Tracking model continued l.jpg

Key “enter” recovery

Tracking Model (continued)

Yes

(Scott 2004)


Tracking model continued17 l.jpg

Key “enter” recovery

Tracking Model (continued)

No

(Scott 2004)


Some other key facets of tracking l.jpg
Some Other Key Facets of Tracking “enter” recovery

  • Weekly monitoring and staff meetings

  • Recycling contact information

  • Anticipating institutional barriers and design issues particular to a target population

  • Split incentives

  • Customer services


Tracking track record l.jpg
Tracking Track Record “enter” recovery

  • Reliably achieves over 90% regardless of study, level of care, age, race, primary substance, mental health, homelessness, or geography in over 30,000 interviews

  • Typically average 94-97% 3 to 9 years later, with 85-95% within 2 weeks of target date

  • Average cost is generally under $300/wave, less than most research studies (typically $500-1,000 per wave) with follow rates more like 70-85%.

  • Scott has been able to teach others to replicate this success in over a dozen different independent studies


Assessing l.jpg
Assessing “enter” recovery

  • ERI experiments 1 and 2 used the Global Appraisal of Individual Needs (GAIN; Dennis et al 2003)

  • In ERI 1 we used annual on-site saliva testing and a lab based urine tests

  • Several problem were identified including:

    • Saliva and urine not agreeing, turned out to be related to delays in shipping and addressed with freezing

    • Urine and self report not agreeing (aka false negative & positive)

    • Rate of false negatives growing over time


Assessing continued l.jpg
Assessing (Continued) “enter” recovery

  • In ERI 2 we switched to quarterly on-site urine cup, gave the results to the participant BEFORE asking detailed recency of use questions, and probed any inconsistencies.

  • One step cup and laboratory tests agreed 99% of time in subsamples that were frozen before shipping

  • False negative rates were low and shrinking over time

  • Experiment 2 was more likely to identify people in need of treatment (30% vs. 44%, d=.30, p<.05).


Slide22 l.jpg

ERI 2 “enter” recovery

Comparison of False Negative Rates

by Substance at 24 months

20%

Introducing the new protocol in ERI 2 dropped the 24 month FN rate to 3%

18%

ERI 1

16%

At 24 months FN were at 19% for any drug

14%

12%

10%

8%

6%

4%

2%

0%

Opiates

Marijuana

Cocaine

Any Drug Tested


Slide23 l.jpg

Rates of False Negatives Also “enter” recovery

Dropping Over Time in ERI 2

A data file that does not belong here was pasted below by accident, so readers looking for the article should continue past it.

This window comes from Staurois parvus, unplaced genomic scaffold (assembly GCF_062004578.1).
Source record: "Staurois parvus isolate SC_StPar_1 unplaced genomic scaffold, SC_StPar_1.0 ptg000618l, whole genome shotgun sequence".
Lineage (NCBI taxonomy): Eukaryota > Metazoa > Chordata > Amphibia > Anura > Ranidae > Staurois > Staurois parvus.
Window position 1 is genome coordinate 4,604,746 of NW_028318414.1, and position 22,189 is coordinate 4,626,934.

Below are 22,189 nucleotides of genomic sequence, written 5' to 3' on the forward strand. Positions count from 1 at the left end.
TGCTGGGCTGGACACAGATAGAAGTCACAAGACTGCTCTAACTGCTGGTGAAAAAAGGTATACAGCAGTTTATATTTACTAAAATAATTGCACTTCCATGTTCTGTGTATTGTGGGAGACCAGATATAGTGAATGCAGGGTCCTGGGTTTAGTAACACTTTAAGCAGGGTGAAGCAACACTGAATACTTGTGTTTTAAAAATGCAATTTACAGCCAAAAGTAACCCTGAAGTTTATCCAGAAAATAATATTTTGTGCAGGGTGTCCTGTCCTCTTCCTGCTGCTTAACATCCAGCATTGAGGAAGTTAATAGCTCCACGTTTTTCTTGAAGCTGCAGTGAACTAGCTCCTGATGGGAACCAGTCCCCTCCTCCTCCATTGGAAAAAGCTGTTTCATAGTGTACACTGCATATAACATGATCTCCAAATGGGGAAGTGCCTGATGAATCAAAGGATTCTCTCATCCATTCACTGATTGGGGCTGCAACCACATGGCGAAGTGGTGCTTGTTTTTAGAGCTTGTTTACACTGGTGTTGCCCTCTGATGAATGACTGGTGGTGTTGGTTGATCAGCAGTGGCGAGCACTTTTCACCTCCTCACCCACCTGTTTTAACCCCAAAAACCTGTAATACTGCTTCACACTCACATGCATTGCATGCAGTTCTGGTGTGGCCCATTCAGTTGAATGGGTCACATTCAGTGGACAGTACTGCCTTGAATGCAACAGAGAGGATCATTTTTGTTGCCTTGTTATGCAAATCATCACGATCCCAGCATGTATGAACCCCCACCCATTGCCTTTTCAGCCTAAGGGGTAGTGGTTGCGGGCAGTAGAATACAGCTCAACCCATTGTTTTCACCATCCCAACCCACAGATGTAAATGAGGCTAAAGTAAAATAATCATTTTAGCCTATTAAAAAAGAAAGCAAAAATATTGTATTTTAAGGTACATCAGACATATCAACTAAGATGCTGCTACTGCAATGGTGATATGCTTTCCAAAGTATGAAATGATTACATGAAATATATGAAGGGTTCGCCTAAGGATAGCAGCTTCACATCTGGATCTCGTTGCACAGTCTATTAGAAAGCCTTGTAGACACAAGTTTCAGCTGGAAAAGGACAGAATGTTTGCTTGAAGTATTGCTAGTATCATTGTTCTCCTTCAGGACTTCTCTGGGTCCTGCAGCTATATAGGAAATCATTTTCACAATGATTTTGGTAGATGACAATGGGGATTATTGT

* False Negative defined as the percent with positive urine & no past

month use reported


Assessment definition of need for rmc l.jpg
Assessment: Definition of Need for RMC “enter” recovery

Any of the following…

  • Had 13 or more of 90 days of use

  • Had 1 or more of 90 days of getting drunk or being high for most of the day

  • Had 1 or more of 90 days where AOD use caused not to meet responsibilities

  • Any past month symptom of abuse or dependence

  • Self reported a need to return to treatment

Did not attempt with people already in treatment, incarcerated, or living out side of the Chicago area.

The revised urine protocol in ERI 2 helped to increase the percent identified in “need” from an average of 30% per quarter to 42% per quarter


Linkage meeting l.jpg
Linkage Meeting “enter” recovery

  • Linkage Manager (LM) uses motivational interviewing to:

    • provided feedback to patients regarding their current substance use and related problems,

    • discussed implications of managing addiction as a chronic condition, and

    • discussed treatment barriers.

    • assessed and discussed level of motivation for treatment

    • schedules treatment intake appointment and develops plan to keeping it

  • Starting in ERI-2, LM also offered alternatives to treatment (e.g., 12 step, mega church or other recovery group, behavior change plans)


Slide26 l.jpg

  • RMC Treatment Follow-up Plan “enter” recovery

    My Linkage Manager, _________________, is available:

  • To help me get into a program

  • To me by telephone.

  • I have an appt. for treatment ______________,

  • Some things I want to talk to the treatment program staff about are: